Well today started with the crowing of not one but many cocks. Joel remarked they were having a cock-off. Sadly the night had brought no respite for Joel and it was a downcast face that met me. I ate breakfast alone and we fast established that Joel was in no state to tackle a 6hr hike. Soberly we made plans to return to Imlil and the pharmacy. Lasson was sweet and empathetic and he and Ahmed did not hesitate to change the plans. Nothing is straightforward in Morocco, yet everything is simple. The simple fact that there is a bus that runs along the nearby (thankfully) road. Yet the not-so-straight forward part is that every bus/taxi is RAMMED…..like people hanging out the door type of rammed!
Joel bravely decided to attempt the walk to Imlil, however didn’t make if far until being placed by Ahmed high and lofty upon Harriet. Joel and his bowels bounced up and down, whilst I turned my eyes to the local life by the winding river. We have learnt from Lasson so much about how the Berbers live, and it really is beautiful. I watched women in colourful shawls bending over the reeds by the river, collecting feed for the animals. They gather it together into a parcel three times their size, and trudge back to their closest village. Not a man to be seen, except for when the ground needs to be ploughed – they come out of the woodwork for the manual labour. There is usually a smile, a wave and a ‘bonjour’ as you pass – unless of course you are trying to take a photo, then the guard comes up. We have become experts of discreet photography.
Despite my Berber encouragement of “Irrrr boo” for Harriet (go faster), Joel was fading under the sun and with the effort of holding onto Harriet. With the snaking river below us, and the snow capped mountains painted across the horizon, we experienced a true Berber initiation = the bus! Even the way Lasson flagged it down was hilarious, flapping like a turkey to his mate. In a microsecond we were loaded on aka ‘thrust on’. Lasson barely made it and was dragged for several metres before hauling himself on board. I didn’t know where to put my feet, face, hands….anything really. If I had not liked the smell of the person to my left, right, front or back, that would have been too bad. We were practically hugging. I think perhaps in the UK the bus would have been licensed for 18 or so, but there would have been double crammed into that tiny space. What a riot!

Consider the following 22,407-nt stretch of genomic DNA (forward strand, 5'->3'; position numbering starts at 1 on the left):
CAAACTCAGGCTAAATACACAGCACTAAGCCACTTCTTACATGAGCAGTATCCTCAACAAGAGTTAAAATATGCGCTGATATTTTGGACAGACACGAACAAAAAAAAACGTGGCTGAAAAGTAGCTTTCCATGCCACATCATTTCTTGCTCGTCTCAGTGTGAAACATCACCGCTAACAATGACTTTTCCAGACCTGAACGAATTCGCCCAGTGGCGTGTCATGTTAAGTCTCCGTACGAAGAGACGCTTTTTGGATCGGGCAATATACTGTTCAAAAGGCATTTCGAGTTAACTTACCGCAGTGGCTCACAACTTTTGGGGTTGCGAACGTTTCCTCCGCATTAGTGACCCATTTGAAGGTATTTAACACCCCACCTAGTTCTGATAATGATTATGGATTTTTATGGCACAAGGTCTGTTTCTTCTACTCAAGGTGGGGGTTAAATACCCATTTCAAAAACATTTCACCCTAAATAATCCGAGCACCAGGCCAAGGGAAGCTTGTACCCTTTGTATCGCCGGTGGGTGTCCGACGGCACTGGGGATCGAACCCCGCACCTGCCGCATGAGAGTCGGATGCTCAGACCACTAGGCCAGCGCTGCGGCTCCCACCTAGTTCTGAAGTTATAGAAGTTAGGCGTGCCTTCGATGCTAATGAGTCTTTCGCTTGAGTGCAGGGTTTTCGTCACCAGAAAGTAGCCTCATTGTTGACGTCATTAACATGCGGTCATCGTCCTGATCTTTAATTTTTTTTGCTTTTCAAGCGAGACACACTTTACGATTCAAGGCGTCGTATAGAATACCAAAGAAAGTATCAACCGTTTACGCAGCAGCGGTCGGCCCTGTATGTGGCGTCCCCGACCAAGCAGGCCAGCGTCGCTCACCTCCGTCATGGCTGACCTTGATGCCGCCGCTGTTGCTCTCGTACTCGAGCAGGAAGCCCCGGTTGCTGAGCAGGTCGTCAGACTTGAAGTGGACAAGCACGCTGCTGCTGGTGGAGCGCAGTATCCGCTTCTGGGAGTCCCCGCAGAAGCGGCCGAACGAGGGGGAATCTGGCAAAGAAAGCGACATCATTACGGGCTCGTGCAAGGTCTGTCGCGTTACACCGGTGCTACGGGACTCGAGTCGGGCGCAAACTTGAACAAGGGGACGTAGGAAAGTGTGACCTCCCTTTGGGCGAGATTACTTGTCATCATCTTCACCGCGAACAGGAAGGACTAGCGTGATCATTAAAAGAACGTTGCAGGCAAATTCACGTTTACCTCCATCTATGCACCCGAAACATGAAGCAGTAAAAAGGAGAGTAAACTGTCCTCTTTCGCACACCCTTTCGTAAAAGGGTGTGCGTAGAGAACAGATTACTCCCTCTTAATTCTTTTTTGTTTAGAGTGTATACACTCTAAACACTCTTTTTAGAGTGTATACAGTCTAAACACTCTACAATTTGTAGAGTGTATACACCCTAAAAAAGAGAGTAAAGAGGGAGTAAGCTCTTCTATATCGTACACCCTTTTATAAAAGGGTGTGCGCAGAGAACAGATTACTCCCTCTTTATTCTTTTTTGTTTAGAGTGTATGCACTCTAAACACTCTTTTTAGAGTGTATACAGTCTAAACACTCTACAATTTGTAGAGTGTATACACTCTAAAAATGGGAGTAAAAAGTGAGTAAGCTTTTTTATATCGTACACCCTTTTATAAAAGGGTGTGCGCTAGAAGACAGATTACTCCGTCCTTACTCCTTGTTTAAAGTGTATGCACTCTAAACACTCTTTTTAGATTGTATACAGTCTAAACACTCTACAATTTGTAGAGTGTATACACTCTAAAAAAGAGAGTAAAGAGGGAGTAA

Entertainment everywhere we unloaded at the other end and straight to the drug store. First smile from Joel in 24 hours. Back to the guest house and further smiles from Joel as we discovered a hot shower, toilet with a lid, and bright and cheerful room. We re-planned the rest of the trip and rejoiced over the discovery of WiFi. As the sun started to drop in the sky, we meandered from our Gite to a smooth bolder in the dried riverbed which became our dusk sun-bed. We caught up on some reading and observed the women and children arriving to collect the array of speckled rugs littering the exposed rocks in the river. What started out as a miserable morning was spent jubilantly wandering the verdant terraces of little villages occupying the river banks up into the hills. The jubilation was due to Joel lacking any bowel movements since consuming the meds.
This afternoon’s stroll encapsulated everything I have come to love about the Berbers. Stray hens and chicks pecking their way around the village, colourful rustic facades, cherry blossoms dipping towards the last rays of light, children running with dirt smudged on their faces, the towering Mosque, dilapidated pens for the animals, women carrying the produce from the field on their backs, elders sitting around serenely pondering life, and roaming goats, sheep, cows and mules. As the sun sank below the snow capped mountains we were reminded of how extraordinarily blessed we were to be immersed in such a wondrous and pure culture. Joel sank bleary eyed into a deep slumber and I rounded off the day dominating at cards with other guests at the gite…..another reason I love travelling so.